Tearing a bicep is a very common injury seen in Strongman. It can really take a long time to rehab and for some can end their competitive career. There are a few ways to reduce your risk of injury though.
Bicep tears tend to happen on specific events. The areas I see them occur most often are during tire flips, stones and dead lift events. When muscles are asked to do too much work, they’ll fail. This is where a tear, or muscle strain occurs. For these three exercises, the bicep is supposed to do minimal work in the movement. The main work is coming from the bigger muscles, the hips and back. For this to occur, you need to practice perfect technique.
The Tire Flip – Allow internet celebrity and all around meat monster Andy Deck show you how.
A few things to Note:
Andy has his feet a few feet behind the tire and his chest is driving up into the tire during the lift. This allows him to support the weight of the tire with his chest and not through his arms.
Although the tire in Andy’s video is a bit small and this is tough to do with a smaller tire, you should try and keep your arms as straight as possible through the lift. If a tire is too short to get your arms straight and still get your chest on the tire, take a wider grip. Having less bend in your arm decreases the stress in your bicep during the lift. Again, we want the hips to be doing the work, not your arms. Check out this video of me flipping a tire below and notice how straight my arms are at the start of the lift, excuse the girly man screams.
As you get further into your set, your technique may fall apart some. Try to keep an eye on your form as you fatigue.
Sometimes things go awry and the tire gets into a funny position. Don’t try to save it, let the tire fall back down. Putting yourself in these awkward places is a great way to tear a bicep.
Try using a tack cloth. The better grip you have, the less you’ll have to rely on your arms to hold onto the tire.
Ever do a long session of stones and then for the next week you have an aching pain in the front of your elbows that hurts when doing any upper body work? That my friends is from all of the crazy stress of trying to grip stones and pick them up. The bicep and its attachment take a beating. Let’s face it, we weren’t designed as human to pick up 400lb round and smooth stones.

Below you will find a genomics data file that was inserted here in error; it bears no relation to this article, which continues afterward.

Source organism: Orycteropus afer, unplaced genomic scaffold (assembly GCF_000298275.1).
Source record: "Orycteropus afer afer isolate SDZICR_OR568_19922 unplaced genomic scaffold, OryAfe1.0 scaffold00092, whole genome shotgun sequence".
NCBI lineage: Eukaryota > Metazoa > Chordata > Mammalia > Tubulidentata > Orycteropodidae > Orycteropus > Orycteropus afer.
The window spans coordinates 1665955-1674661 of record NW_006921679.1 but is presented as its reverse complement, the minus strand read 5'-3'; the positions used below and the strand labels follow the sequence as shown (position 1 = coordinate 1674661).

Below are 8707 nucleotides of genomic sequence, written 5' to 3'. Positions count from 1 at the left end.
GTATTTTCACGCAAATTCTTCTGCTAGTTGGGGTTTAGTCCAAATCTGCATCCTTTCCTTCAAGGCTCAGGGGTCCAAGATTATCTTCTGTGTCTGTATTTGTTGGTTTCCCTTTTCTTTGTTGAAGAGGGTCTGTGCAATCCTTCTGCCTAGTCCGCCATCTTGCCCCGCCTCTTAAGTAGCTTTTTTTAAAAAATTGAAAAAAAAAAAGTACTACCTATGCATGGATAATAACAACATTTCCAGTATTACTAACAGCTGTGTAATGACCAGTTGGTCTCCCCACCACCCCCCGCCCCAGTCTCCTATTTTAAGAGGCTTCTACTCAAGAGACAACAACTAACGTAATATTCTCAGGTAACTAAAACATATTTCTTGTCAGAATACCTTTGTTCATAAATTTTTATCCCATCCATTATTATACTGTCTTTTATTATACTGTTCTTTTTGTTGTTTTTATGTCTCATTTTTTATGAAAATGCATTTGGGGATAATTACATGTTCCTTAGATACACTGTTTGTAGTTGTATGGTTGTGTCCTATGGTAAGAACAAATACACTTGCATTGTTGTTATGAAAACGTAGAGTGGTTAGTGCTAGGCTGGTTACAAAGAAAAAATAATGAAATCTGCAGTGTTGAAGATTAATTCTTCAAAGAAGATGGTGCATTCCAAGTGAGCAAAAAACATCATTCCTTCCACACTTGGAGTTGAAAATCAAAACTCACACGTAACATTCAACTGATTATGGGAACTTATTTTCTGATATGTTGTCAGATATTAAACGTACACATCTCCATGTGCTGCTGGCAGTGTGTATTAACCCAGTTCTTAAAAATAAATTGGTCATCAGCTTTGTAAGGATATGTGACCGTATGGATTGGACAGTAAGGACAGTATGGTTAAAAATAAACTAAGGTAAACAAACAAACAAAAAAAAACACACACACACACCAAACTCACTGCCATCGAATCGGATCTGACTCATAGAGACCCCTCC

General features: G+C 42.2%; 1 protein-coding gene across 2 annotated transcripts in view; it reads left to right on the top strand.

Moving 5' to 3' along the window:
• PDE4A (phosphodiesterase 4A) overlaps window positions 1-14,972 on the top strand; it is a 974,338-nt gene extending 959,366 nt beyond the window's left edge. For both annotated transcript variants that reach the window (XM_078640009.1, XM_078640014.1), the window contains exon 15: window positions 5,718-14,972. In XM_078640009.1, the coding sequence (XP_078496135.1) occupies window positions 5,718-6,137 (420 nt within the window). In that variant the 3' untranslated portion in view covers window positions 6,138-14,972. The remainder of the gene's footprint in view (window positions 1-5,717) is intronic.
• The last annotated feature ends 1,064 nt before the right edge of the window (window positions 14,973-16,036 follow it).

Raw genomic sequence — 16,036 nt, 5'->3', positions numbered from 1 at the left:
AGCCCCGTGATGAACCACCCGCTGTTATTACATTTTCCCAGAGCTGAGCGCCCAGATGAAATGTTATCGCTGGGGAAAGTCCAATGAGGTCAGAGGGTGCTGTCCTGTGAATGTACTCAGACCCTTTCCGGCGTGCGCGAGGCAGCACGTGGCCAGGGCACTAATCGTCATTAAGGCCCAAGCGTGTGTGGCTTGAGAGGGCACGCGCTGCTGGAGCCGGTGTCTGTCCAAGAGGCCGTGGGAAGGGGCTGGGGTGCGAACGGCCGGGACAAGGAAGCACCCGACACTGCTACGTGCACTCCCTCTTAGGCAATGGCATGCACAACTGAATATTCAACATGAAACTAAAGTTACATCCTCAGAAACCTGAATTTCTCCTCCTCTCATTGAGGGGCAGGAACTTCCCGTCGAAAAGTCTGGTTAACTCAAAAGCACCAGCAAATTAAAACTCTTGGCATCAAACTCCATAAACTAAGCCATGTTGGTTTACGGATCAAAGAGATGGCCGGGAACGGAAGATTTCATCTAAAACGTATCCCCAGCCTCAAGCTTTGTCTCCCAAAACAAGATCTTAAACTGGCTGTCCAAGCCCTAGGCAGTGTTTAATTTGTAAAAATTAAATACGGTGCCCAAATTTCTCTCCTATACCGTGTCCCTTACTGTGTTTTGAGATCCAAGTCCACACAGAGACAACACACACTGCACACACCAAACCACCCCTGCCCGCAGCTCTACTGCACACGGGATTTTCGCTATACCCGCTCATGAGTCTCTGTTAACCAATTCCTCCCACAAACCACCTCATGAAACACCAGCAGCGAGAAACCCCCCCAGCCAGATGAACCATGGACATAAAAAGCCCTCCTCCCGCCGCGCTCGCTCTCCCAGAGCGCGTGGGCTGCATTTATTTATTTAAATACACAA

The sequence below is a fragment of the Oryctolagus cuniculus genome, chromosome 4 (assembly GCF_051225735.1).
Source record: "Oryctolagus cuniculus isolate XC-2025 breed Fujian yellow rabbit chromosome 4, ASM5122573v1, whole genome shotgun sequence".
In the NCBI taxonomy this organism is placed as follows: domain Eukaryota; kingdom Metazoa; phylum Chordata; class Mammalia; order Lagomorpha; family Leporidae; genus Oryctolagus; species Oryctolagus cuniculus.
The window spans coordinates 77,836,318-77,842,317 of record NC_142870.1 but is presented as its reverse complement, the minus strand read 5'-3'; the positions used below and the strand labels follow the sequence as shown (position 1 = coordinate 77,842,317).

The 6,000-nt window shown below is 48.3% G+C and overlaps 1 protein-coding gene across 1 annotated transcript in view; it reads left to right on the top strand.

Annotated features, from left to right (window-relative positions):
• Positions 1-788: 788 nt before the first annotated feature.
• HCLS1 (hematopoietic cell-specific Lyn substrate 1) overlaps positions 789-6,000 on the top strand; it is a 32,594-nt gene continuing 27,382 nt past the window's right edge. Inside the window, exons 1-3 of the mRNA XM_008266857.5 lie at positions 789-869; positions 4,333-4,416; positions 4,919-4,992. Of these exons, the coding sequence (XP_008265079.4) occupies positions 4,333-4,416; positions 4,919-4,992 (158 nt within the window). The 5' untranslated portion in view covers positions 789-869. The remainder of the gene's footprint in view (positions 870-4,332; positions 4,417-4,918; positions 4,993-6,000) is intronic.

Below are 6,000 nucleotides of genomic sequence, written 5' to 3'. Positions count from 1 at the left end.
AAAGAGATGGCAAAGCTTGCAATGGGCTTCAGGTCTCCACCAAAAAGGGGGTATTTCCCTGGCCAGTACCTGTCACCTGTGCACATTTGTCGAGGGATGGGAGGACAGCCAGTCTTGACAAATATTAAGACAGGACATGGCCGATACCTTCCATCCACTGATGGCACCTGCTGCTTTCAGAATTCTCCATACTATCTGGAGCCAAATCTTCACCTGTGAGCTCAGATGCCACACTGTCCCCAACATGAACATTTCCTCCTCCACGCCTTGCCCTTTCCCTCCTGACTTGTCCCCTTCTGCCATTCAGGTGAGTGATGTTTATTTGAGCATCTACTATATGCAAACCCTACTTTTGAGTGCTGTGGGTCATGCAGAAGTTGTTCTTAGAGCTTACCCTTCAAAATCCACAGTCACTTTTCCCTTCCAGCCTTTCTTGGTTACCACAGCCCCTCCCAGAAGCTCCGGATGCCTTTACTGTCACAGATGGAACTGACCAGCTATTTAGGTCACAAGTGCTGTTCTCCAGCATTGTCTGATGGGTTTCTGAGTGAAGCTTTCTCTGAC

Unless you’ve got yourself a load of good tacky on your hands and forearms, grip is usually what holds us back from lifting bigger stones. The act of squeezing a stone so that it doesn’t slip out of your arms when trying to pick it up places tremendous stress on the biceps. Too much stress = bicep tear. How do we fix this?
Just like the tire flip, try to keep your arms as straight as possible when picking and lapping stones. Jam your fingers under the stone as much as you can and try to avoid keeping a large bend in your elbows.
Use tacky. I usually see athletes bend their arms more and more once they start losing tacky throughout a longer stone event. Hell, I do this all the time. Then for the next week my elbows feel terrible. Tack up well and reapply when you need to.
Quality over quantity. Stones are just tough on the body all around. In order to keep your biceps healthy minimize the amount of sets used in a session. Doing stones once every 1 to 2 weeks should suffice for making improvements without causing damage.
Now just about every strongman event involves some type of deadlift. Just like the other two lifts you want to keep your biceps from doing the work. The arms should be completely straight. Two nice ways to accomplish this are to:
Imagine your arms as ropes, they should be used as a connection from your shoulders to your hands. They shouldn’t be producing force to get the weight up.
Flex your triceps before you begin. Flexing the triceps will straighten out your arms as well as relax your biceps before the pull
Now if you haven’t seen this video before indulge yourself with this extremely awesome video of Benedikt Magnusson deadlifting.
Benny keeps his arms long and straight
Benny is an absolute wild animal
There you have it, the first step in preventing a bicep tear is working on perfecting your technique. In the next part of this article we’ll discuss things such as whether or not training the biceps is smart, training frequency and exercises to prevent a biceps tear.